At the beginning of the twentieth century in the Russian-speaking philosophical space philosophical projects emerged which brought ontology and gnoseology closer together. One can observe this process, for example, in the philosophical doctrines of the Russian intuitivists Nikolay Lossky and Semyon Frank. I demonstrate that the emergence of these doctrines and the development of their onto-gnoseological categorial apparatus were mainly connected with the criticism of the Neo-Kantian theory of cognition and the possibility of transcendent knowledge as such. The main sources (...) of my study are The Intuitive Basis of Knowledge and The World as an Organic Whole by N. O. Lossky and The Object of Knowledge and The Unknowable by S. L. Frank. My investigation makes it possible to treat Lossky’s categorial framework as the representation of a system of levels of the universe each of which is characterised by two aspects: the ontological, i.e. it is part of the unity of the world, and the gnoseological, i.e. it has an independent cognitive significance. Frank considers categories to be an organic part of the ontological proof of intuitivism. A common trend in the construction of categorial schemes by Lossky and Frank is their striving to combine gnoseological and ontological descriptions of categories. The key difference is the way an onto-gnoseological system as a whole is justified. In revealing the contradictions in Lossky’s conception, I proceed from the critical remarks of S. A. Askoldov, pointing out that these contradictions stem from an absolutisation of intuition in cognition, the renunciation of the idea of gnoseological transcendence, incompleteness of the theory of immanence and discordance between onto-gnoseological categories. Askoldov’s critical comments clarify the substantive features of Lossky’s theory and the essence of the transformations carried out in Frank’s absolute ideal-realism. (shrink)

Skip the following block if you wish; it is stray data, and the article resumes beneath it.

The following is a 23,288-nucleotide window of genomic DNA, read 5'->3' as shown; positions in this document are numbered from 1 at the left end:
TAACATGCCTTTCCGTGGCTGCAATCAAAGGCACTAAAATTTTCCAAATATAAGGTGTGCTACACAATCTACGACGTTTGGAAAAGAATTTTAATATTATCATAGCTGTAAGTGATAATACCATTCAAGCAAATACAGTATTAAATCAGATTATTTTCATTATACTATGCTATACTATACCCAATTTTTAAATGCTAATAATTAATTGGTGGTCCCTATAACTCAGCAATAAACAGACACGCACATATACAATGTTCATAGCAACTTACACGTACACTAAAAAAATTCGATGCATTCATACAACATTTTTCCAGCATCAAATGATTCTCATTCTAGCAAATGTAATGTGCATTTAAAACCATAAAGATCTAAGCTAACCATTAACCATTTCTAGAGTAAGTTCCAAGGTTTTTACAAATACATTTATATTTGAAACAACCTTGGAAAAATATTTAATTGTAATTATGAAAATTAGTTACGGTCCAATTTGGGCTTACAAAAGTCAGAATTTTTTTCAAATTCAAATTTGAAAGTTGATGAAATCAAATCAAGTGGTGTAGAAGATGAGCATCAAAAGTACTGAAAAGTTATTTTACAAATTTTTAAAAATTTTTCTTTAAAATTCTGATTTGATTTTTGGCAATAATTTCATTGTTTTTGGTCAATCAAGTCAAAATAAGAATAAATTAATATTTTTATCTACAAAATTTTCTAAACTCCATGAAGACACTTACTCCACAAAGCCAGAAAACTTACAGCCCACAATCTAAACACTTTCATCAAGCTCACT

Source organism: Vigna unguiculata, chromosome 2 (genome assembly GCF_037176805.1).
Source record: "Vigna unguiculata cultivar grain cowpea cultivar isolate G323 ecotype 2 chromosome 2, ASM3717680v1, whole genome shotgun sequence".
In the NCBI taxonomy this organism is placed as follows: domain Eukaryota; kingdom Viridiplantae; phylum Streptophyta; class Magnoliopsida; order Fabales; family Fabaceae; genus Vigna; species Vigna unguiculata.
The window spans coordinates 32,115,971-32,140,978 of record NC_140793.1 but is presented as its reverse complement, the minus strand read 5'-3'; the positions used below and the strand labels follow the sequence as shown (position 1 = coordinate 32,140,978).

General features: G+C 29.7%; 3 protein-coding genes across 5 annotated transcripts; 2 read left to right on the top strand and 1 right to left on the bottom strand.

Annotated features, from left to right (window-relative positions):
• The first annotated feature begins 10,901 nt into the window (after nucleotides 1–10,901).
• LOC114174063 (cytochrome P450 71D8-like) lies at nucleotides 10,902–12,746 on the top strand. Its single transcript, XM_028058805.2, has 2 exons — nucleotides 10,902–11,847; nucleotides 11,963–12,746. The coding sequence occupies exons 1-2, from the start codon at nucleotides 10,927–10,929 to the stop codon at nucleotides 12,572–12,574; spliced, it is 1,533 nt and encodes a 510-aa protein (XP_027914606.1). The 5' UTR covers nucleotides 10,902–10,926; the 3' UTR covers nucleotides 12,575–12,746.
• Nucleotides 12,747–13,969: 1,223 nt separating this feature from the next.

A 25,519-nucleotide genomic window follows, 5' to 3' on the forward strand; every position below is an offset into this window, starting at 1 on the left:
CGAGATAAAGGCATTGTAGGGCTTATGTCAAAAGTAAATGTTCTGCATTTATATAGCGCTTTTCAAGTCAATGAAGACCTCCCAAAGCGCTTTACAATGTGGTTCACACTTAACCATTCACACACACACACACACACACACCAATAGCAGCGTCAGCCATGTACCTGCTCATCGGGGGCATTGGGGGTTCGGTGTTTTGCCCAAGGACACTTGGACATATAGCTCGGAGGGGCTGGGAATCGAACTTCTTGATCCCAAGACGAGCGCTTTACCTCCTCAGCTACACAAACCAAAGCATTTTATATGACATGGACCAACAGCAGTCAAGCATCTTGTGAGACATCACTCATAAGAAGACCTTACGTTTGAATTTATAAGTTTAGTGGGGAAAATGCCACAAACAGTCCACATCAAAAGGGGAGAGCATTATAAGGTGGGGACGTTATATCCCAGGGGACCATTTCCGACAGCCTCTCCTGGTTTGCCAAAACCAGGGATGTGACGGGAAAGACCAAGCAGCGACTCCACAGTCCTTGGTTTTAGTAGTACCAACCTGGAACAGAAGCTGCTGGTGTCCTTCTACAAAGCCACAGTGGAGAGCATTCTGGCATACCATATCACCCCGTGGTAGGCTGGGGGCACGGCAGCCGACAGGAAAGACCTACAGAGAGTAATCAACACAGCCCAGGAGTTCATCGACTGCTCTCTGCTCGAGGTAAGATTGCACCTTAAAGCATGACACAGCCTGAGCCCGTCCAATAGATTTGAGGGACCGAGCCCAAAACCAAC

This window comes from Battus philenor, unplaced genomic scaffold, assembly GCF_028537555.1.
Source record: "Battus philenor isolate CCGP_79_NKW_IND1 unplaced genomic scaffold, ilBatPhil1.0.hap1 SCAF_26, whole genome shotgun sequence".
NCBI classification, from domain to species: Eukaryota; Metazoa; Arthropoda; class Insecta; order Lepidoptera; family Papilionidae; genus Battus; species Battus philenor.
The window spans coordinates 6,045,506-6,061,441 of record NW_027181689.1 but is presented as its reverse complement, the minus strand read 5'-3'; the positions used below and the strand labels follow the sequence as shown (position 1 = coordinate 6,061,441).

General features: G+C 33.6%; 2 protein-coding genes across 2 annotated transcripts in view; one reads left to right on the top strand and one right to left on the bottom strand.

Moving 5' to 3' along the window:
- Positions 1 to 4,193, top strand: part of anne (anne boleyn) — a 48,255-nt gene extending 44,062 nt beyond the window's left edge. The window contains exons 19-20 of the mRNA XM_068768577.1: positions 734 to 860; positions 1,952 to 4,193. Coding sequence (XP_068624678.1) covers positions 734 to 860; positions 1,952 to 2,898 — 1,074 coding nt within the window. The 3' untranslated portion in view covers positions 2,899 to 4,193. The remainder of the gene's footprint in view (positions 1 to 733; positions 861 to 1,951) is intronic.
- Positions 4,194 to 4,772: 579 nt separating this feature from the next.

Reductionism--understanding complex processes by breaking them into simpler elements--dominates scientific thinking around the world and has certainly proved a powerful tool, leading to major discoveries in every field of science. But reductionism can be taken too far, especially in the life sciences, where sociobiological thinking has bordered on biological determinism. Thus popular science writers such as Richard Dawkins, author of the highly influential The Selfish Gene, can write that human beings are just "robot vehicles blindly programmed to preserve the selfish (...) molecules known as genes." Indeed, for many in science, genes have become the fundamental unit for understanding human existence: genes determine every aspect of our lives, from personal success to existential despair: genes for health and illness, genes for criminality, violence, and sexual orientation. Others would say that this is reductionism with a vengeance. In Lifelines, biologist Steven Rose offers a powerful alternative to the ultradarwinist claims of Dawkins, E.O. Wilson, Daniel Dennett and others. Rose argues against an extreme reductionist approach that would make the gene the key to understanding human nature, in favor of a more complex and richer vision of life. He urges instead that we focus on the organism and in particular on the organism's lifeline: the trajectory it takes through time and space. Our personal lifeline, Rose points out, is unique--even identical twins, with identical genes at birth, will differ over time. These differences are obviously not embedded in our genes, but come about through our developmental trajectory in which genes, as part of the biochemical orchestra of trillions of cells in each human body, have an important part--but only a part--to play. To illustrate this idea, Rose examines recent research in modern biology, and especially two disciplines--genetics (which looks at the impact of genes on form) and developmental biology (which examines the interaction between the organism and the environment)--and he explores new ideas on biological complexity proposed by scientists such as Stuart Kauffman. He shows how our lifelines are constructed through the interplay of physical forces--such as the intrinsic chemistry of lipids and proteins, and the self-organizing and stabilizing properties of complex metabolic webs--and he reaches a startling conclusion: that organisms are active players in their own fate, not simply the playthings of the gods, nature, or the inevitable workings out of gene-driven natural selection. The organism is both the weaver and the pattern it weaves. Lifelines will be a rallying point for all who seek an alternative to the currently fashionable, deeply determinist accounts which dominate popular science writing and, in fact, crowd the pages of some of the major scientific journals. Based on solid, state-of-the-art research, it not only makes important contributions to our understanding of Darwin and natural selection, but will swing the pendulum back to a richer, more complex view of human nature and of life. (shrink)